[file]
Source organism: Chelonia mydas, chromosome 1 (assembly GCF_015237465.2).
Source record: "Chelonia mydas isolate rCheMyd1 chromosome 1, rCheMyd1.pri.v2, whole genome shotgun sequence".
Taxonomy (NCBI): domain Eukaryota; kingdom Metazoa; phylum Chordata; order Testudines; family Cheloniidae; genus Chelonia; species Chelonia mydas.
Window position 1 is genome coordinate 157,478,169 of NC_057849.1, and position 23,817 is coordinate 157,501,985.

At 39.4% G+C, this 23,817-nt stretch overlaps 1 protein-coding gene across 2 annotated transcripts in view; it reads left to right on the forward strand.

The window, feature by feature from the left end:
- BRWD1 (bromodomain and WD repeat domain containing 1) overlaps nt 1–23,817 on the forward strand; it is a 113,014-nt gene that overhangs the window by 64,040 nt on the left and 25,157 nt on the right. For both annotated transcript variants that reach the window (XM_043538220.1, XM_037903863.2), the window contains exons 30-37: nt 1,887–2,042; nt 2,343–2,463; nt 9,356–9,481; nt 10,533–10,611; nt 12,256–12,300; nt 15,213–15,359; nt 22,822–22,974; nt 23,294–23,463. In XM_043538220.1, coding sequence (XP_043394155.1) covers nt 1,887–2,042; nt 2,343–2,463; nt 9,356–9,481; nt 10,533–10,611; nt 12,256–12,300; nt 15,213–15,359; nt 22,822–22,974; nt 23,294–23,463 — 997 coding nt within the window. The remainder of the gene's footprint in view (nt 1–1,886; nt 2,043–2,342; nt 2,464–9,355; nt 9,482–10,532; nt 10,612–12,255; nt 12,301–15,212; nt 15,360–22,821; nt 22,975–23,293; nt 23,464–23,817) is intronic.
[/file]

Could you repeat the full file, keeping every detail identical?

Source organism: Chelonia mydas, chromosome 1 (assembly GCF_015237465.2).
Source record: "Chelonia mydas isolate rCheMyd1 chromosome 1, rCheMyd1.pri.v2, whole genome shotgun sequence".
Taxonomy (NCBI): domain Eukaryota; kingdom Metazoa; phylum Chordata; order Testudines; family Cheloniidae; genus Chelonia; species Chelonia mydas.
Window position 1 is genome coordinate 157,478,169 of NC_057849.1, and position 23,817 is coordinate 157,501,985.

At 39.4% G+C, this 23,817-nt stretch overlaps 1 protein-coding gene across 2 annotated transcripts in view; it reads left to right on the forward strand.

The window, feature by feature from the left end:
- BRWD1 (bromodomain and WD repeat domain containing 1) overlaps nt 1–23,817 on the forward strand; it is a 113,014-nt gene that overhangs the window by 64,040 nt on the left and 25,157 nt on the right. For both annotated transcript variants that reach the window (XM_043538220.1, XM_037903863.2), the window contains exons 30-37: nt 1,887–2,042; nt 2,343–2,463; nt 9,356–9,481; nt 10,533–10,611; nt 12,256–12,300; nt 15,213–15,359; nt 22,822–22,974; nt 23,294–23,463. In XM_043538220.1, coding sequence (XP_043394155.1) covers nt 1,887–2,042; nt 2,343–2,463; nt 9,356–9,481; nt 10,533–10,611; nt 12,256–12,300; nt 15,213–15,359; nt 22,822–22,974; nt 23,294–23,463 — 997 coding nt within the window. The remainder of the gene's footprint in view (nt 1–1,886; nt 2,043–2,342; nt 2,464–9,355; nt 9,482–10,532; nt 10,612–12,255; nt 12,301–15,212; nt 15,360–22,821; nt 22,975–23,293; nt 23,464–23,817) is intronic.